Here, I’m referring to projects that have become similar to things that directly rival mainstream animation. These usually boast impressive visuals, and longer runtimes at the cost of higher budgets and much slower outputs.

Firstly, I’ll begin with the first of these series that I’ve watched in-full. That being Helluva Boss, which began its run with Vivziepop’s late 2019 pilot. The show is currently airing its second season with the most recent episode as of now coming out on May 31st of 2024.

Helluva Boss is an R-rated comedy following Blitzø (yes, the cross in the ‘o’ is canon). He’s an imp living in the depths of Hell who runs an assassination business alongside a cast of fun characters. This all culminates in a funny, yet dramatic setup for Blitzø to explore his place in the world, and his place alongside those around him.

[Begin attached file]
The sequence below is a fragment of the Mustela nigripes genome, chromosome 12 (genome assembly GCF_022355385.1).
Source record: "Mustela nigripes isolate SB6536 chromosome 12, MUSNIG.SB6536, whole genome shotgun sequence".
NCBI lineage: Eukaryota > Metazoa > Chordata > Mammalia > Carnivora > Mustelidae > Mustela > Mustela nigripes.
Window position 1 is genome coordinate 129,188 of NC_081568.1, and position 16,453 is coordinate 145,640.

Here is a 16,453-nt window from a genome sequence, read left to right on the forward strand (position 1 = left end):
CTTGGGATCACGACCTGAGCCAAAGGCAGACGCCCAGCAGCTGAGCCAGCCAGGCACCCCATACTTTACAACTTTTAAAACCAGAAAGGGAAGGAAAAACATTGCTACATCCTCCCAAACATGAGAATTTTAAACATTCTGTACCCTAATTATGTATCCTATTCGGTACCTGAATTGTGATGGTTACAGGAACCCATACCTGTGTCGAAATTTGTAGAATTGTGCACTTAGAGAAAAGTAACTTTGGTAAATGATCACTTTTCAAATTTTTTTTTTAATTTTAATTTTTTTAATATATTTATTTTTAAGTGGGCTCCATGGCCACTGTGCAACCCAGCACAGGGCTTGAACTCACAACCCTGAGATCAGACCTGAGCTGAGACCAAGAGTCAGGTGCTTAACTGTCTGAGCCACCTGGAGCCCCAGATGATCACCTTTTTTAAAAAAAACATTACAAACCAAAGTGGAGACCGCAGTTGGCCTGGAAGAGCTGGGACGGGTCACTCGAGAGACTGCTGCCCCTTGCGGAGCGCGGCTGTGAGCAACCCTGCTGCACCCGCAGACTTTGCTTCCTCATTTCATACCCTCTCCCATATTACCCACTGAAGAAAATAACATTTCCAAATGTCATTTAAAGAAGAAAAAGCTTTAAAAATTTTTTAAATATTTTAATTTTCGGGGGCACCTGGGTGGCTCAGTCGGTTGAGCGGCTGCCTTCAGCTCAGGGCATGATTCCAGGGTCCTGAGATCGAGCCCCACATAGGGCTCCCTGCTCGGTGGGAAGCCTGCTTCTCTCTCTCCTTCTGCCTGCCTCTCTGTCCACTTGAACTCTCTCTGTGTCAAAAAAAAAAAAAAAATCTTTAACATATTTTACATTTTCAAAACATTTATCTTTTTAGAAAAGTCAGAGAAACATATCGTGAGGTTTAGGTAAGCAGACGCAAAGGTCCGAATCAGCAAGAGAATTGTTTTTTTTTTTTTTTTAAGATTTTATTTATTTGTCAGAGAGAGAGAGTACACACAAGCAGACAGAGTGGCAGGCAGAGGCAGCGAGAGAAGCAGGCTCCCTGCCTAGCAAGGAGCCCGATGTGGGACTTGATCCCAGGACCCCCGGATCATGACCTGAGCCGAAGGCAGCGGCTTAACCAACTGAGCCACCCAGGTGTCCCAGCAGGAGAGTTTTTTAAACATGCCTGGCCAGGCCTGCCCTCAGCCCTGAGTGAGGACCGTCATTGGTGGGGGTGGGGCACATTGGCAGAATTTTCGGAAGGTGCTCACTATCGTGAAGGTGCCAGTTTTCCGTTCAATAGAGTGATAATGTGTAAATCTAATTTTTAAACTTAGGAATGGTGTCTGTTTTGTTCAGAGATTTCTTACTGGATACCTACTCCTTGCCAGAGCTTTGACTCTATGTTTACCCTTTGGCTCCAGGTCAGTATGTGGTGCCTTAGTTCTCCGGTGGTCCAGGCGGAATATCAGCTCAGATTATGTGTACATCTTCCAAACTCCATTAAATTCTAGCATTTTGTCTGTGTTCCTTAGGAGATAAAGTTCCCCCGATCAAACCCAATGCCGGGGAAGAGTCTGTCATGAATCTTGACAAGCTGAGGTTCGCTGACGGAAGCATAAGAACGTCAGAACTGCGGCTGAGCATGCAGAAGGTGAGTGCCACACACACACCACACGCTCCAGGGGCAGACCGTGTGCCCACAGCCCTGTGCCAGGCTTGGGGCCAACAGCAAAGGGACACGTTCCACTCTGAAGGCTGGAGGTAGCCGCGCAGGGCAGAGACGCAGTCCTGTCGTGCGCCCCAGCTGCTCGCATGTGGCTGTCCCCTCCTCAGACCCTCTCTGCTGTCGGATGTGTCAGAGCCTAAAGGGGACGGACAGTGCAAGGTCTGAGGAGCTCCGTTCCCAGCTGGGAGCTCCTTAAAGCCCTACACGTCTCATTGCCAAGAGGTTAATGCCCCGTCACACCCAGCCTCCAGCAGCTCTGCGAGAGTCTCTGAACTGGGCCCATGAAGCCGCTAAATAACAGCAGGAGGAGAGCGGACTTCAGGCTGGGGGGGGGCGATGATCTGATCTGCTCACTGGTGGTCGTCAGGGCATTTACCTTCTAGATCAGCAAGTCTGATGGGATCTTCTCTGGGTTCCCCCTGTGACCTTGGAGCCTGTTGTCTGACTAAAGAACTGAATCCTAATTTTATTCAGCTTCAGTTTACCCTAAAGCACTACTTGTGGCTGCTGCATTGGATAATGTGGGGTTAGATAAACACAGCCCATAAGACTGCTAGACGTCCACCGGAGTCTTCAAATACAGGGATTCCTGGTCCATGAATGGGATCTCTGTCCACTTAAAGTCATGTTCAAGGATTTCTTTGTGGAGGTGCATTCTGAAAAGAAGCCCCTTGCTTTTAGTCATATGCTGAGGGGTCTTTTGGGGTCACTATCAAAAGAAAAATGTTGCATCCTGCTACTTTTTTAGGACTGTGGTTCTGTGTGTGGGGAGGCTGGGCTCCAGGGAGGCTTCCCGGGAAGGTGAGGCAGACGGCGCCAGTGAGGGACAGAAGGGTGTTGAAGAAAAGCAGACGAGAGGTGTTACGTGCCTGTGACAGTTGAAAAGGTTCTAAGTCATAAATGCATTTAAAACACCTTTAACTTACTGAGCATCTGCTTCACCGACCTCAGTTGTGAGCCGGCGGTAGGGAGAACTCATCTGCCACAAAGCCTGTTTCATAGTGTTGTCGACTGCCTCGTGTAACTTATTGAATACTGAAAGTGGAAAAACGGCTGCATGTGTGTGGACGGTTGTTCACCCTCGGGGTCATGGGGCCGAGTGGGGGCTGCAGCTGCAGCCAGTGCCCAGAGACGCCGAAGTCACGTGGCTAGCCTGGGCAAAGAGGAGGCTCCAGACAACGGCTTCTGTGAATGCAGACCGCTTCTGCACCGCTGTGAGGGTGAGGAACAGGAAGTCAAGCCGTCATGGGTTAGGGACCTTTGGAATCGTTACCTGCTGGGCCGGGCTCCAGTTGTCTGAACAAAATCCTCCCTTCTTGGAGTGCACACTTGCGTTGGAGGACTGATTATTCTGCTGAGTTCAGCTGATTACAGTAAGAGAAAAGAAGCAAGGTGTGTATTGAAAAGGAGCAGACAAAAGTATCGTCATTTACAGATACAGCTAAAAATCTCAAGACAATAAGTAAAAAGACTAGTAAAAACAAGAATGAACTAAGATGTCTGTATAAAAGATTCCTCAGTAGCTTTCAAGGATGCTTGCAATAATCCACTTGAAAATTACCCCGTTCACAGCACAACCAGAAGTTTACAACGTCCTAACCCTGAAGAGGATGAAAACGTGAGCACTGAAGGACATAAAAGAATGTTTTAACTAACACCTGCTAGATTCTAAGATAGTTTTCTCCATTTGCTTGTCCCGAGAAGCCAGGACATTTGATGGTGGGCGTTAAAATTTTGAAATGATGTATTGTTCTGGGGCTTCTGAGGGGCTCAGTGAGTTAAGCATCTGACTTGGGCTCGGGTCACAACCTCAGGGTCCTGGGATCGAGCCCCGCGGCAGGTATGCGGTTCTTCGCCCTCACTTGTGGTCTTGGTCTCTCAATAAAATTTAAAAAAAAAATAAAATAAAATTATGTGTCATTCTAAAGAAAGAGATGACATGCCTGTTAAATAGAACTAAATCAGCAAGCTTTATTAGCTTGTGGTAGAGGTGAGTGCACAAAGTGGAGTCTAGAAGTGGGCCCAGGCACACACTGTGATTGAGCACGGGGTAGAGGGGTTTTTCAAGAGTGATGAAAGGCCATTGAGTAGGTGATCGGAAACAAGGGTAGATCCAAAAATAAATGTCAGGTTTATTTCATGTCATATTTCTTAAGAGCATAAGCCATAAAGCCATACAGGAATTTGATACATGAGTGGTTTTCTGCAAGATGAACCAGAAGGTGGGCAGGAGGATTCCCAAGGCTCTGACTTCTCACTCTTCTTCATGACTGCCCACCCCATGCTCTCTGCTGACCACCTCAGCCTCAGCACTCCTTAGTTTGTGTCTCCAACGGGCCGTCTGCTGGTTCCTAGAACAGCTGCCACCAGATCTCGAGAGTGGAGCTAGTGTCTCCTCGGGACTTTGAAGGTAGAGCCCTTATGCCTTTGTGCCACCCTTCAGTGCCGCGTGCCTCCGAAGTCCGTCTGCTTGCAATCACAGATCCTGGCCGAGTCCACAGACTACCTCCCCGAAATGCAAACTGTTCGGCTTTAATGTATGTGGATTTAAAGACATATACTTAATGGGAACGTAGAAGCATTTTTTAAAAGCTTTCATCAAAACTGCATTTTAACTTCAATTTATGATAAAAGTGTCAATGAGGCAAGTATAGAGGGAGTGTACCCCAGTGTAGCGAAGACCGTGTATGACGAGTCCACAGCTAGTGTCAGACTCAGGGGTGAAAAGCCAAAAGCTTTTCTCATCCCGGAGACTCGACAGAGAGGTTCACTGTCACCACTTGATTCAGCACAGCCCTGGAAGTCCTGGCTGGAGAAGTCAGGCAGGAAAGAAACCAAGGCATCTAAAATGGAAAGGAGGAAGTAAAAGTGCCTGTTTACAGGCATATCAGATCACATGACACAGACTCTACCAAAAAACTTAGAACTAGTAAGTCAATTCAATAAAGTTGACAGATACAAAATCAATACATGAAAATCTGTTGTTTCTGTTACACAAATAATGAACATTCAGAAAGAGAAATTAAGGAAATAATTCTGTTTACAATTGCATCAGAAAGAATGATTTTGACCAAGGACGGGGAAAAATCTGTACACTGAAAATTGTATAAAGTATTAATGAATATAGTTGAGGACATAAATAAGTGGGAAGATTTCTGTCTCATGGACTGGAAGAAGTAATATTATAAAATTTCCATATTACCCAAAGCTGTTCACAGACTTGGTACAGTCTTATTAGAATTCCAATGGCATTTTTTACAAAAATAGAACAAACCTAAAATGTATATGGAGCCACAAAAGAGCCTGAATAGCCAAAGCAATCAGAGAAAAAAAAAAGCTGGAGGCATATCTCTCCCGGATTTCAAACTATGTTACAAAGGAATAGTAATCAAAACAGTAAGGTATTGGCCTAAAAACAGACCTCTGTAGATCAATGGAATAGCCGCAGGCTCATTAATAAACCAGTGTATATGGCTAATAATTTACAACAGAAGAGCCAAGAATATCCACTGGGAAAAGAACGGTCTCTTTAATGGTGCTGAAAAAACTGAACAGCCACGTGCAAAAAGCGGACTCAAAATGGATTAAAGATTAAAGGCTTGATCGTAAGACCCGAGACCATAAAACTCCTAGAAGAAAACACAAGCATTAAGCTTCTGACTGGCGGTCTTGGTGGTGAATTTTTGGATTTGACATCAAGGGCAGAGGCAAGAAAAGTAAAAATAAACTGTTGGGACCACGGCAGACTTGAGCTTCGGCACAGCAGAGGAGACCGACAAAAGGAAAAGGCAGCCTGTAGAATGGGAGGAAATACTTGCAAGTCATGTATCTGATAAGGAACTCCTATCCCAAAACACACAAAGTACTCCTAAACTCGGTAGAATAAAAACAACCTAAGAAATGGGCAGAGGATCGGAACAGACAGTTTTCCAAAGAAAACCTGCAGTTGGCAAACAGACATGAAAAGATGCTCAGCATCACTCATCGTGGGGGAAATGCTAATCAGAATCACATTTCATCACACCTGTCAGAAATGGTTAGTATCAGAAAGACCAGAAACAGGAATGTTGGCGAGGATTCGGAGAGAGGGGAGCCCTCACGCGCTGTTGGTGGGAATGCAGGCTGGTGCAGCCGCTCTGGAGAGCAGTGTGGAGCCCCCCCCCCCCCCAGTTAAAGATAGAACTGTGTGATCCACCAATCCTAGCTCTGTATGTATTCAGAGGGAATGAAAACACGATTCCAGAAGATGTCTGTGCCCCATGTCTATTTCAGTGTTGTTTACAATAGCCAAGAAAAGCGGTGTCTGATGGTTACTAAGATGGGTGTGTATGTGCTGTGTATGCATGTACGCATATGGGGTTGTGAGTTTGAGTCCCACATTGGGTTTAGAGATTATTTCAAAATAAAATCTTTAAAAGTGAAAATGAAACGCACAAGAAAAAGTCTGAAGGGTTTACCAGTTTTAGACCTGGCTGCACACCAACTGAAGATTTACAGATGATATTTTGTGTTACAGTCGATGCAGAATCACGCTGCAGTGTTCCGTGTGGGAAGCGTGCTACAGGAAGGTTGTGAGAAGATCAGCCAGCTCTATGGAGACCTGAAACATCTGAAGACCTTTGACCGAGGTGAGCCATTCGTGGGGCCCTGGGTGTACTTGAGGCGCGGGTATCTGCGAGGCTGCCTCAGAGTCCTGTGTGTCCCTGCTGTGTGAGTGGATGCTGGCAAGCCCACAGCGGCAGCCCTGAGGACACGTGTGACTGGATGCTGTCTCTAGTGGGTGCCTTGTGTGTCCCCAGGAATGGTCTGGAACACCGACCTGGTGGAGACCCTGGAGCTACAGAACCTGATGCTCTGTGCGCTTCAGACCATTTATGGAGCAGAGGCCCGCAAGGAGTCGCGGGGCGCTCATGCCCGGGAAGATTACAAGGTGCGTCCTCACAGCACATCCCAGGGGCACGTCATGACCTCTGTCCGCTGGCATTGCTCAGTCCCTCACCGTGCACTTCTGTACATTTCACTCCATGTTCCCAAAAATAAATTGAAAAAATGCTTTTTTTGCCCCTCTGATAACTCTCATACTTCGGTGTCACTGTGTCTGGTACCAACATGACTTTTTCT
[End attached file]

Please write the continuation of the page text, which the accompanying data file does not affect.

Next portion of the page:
A screenshot from Helluva Boss, one of the most popular Online Animation series to date.
Blitzø chewing out his employee Moxxie in episode 1 of the series. (YouTube/@SpindleHorse)

The series is not at all for the faint of heart though. It takes pride in excessive swearing and sex jokes, violent action sequences, and plenty of dark topics such as abuse. That and the stunning animation makes this series worth a watch. Especially if you enjoy crass comedies or the angsty drama that eventually bubbles up to the surface.